Friday, June 01, 2007

Germany: Saving the Africa Agenda at the G8 Summit 2007 in Heiligendamm

Frontpage image from BILD Zeitung (newspaper) in Germany, June 01, 2007

Dateline Berlin - 01.06.07
German press sends shockwaves through the Bundesrepublik on Schwarze Freitag (Black Friday)

Yesterday I received this really nice request to help spread the word on the upcoming TED Global 2007 Conference in Arusha, Tanzania from a young lady whose ancestors hail from Danzig (Gdansk) Poland. The TED Conference which will be attended by a number of fellow blog authors who write about Africa and by other people that I greatly admire is a news event that I intended to cover thoroughly next week along with the upcoming G8 Summit 2007 at Heiligendamm in Germany. Jennifer Brea, a Princeton University graduate, freelance journalist, and globetrotting author of the Africabeat blog has done a very good writeup on the TED Global Conference in Arusha. I’ll write more about TED and the TED TALK featuring the former Nigerian Finance Minister Ngozi Okonjo-Iweala speaking before an audience at the TED Conference in Monterey, CA in March in my next post of this series.

German Chancellor Angela Merkel and Federal President Horst Köhler are the most powerful political figures in Germany who have demonstrated in both words and deeds that they are serious about engaging the people of sub-Saharan Africa. The German Ministry for Aid and Development boss Heidemarie Wieczorek-Zeul has also worked hard to help African governments deal with problems like HIV/AIDS and hunger and debt relief and poverty reduction. See the German World Bank Forum and Africa Partnership Forum 2007 in Berlin for more info on what the German government is doing in Africa. I haven’t been convinced for more than two decades that respect for black Africans and a strong will to engage with sub-Saharan Africans to help solve problems and foster more balanced and fair trade with Europe is a priority for the German public. We shall see what happens after this G8 Summit under the leadership of Angela Merkel vs. the government of German Chancellor Gerhard (Blowhard) Schroeder (see Germany’s promises made at the G8 Summit 2005 in Gleneagles, Scotland).

I awoke this morning to the equivalent of a tsunami of news coverage from leading German press and media about Africa and Germany’s role in promoting Chancellor Merkel’s Africa Agenda at the upcoming G8 Summit in Heiligendamm. The first shock images and banner headlines to greet 10’s of millions of Germans today and the Ausländer (foreigners) who live here were from Germany’s leading tabloid newspaper BILD (a disgusting tabloid rag, Germany’s leading newspaper in readership). Here is a link to BILD’s website frontpage.

Africans living in Germany and in the diaspora around the world will note that these are exactly the type of images and biased reporting about the suffering, poor, diseased, corrupt, hopeless continent that African journalists and writers have been complaining about (loudly) for years. It is exactly the type of lead-in to a major story about Africa that Africans have come to hate___ no matter how good the intentions of the publishers and journalists and stars and politicians who have contributed to BILD for this issue. And to make things worse, Africa Savior Sir Bob Geldof is right at the center of this circus acting as BILD editor-in-chief for a day and conducting an interview with German Chancellor Angela Merkel titled “Frau Kanzlerin, weinen Sie fur Afrika? (Translation: Mrs. Chancellor, do you cry for Africa?) BILD has hailed this special issue of their newspaper as “Historic” but I think that it is an “historic blunder” and a disgrace to the journalism profession worldwide. BILD has screwed-up on its coverage of Africa before the start of the G8 Summit at Heiligendamm with the full support of some of Germany’s and the world’s most prominent people. Don’t get me wrong, I understand that much of it was done with good intentions but what would the people of Africa think about this type of new coverage? (Hint… that’s your cue to speak-up Africa).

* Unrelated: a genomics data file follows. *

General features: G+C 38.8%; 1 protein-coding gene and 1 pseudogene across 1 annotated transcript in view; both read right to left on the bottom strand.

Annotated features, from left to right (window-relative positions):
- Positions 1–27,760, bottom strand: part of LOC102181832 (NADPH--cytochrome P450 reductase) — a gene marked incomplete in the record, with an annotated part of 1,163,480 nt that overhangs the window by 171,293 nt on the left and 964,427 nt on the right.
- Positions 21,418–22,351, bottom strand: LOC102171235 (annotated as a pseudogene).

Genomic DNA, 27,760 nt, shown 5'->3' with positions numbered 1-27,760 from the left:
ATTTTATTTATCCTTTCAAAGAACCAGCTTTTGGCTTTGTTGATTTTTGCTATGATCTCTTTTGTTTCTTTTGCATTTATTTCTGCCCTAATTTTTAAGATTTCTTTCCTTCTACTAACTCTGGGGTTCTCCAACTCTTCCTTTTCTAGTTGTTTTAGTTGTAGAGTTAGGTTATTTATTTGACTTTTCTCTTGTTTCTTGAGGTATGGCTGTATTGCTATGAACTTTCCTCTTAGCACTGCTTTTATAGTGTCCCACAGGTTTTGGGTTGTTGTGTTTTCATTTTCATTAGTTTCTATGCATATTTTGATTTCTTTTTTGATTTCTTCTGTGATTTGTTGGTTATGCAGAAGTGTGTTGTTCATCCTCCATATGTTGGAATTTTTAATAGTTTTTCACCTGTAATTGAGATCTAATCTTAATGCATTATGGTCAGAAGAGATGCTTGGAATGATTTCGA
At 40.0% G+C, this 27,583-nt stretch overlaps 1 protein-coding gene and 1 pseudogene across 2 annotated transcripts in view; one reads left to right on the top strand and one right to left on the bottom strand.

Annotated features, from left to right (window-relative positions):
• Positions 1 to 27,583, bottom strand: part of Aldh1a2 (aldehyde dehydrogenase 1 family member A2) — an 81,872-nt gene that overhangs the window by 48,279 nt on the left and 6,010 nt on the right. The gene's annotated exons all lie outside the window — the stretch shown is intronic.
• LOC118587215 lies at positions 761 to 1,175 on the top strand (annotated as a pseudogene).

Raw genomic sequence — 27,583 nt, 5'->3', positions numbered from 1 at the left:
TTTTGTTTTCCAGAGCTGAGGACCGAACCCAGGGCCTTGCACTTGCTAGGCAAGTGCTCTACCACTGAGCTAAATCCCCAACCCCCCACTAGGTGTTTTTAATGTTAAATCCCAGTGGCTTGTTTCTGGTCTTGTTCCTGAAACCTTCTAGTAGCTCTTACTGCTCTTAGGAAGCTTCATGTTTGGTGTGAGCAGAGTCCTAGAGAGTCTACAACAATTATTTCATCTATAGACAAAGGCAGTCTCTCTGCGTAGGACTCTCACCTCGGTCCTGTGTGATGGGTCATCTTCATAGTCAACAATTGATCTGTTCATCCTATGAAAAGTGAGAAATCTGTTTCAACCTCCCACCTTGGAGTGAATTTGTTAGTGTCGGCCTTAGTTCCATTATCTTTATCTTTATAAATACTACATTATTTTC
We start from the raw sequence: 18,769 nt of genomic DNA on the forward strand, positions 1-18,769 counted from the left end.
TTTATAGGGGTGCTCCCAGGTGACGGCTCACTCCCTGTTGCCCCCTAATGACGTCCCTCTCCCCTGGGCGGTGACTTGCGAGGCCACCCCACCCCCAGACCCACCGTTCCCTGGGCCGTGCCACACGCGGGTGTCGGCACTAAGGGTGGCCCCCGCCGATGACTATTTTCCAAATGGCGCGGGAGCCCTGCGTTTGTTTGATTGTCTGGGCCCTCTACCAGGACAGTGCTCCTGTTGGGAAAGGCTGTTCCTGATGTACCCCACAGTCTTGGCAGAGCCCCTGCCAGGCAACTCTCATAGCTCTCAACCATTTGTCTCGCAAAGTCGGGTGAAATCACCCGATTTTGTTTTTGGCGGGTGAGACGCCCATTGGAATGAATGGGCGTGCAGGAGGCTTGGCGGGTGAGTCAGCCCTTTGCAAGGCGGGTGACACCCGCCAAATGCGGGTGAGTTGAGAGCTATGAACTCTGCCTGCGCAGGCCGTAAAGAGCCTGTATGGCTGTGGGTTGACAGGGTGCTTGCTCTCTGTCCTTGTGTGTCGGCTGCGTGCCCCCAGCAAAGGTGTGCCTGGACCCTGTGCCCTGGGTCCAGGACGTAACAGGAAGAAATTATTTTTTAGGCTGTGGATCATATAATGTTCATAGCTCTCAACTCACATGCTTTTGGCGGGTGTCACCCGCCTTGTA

Fortunately for Chancellor Merkel and President Köhler much of the international community will remain largely ignorant of this because they don’t read and/or understand the German language. BILD gets away with total BS again, just as they did with their coverage of the rebel assault on Monrovia in 2003 when their newspaper front page was covered with a huge photo of an African child soldier brandishing the severed head of one of his victims. They did receive a verbal reprimand for such racist, biased coverage of the bloody conflict in Liberia from the German Press Association… and that was it. Today’s coverage of Afrika at BILD can be seen as an… improvement.

Let’s move on to other German press and broadcast media coverage of Africa before the G8 Summit. The Frankfurter Rundschau, a national newspaper published in Germany’s financial capital (Frankfurt am Main – aka Mainhatten) with a much smaller readership than BILD, takes a more mature and intelligent approach to Africa coverage before and during the G8 Summit 2007. The Frankfurter Rundschau Editor-in-Chief Uwe Vorkötter writes in an editiorial for the newspaper’s June 2007 special issue for Afrika:

Liebe Leserin, lieber Leser,

Afrika? Der Kontinent, der von Armut und Aids beherrscht wird. Der Kontinent ohne Zukunft. Der Kontinent, dem die G8-Regierungschefs in der nächsten Woche wieder Hilfe versprechen - und ihr Versprechen gleich wieder vergessen. Afrika, ein hoffnungsloser Fall?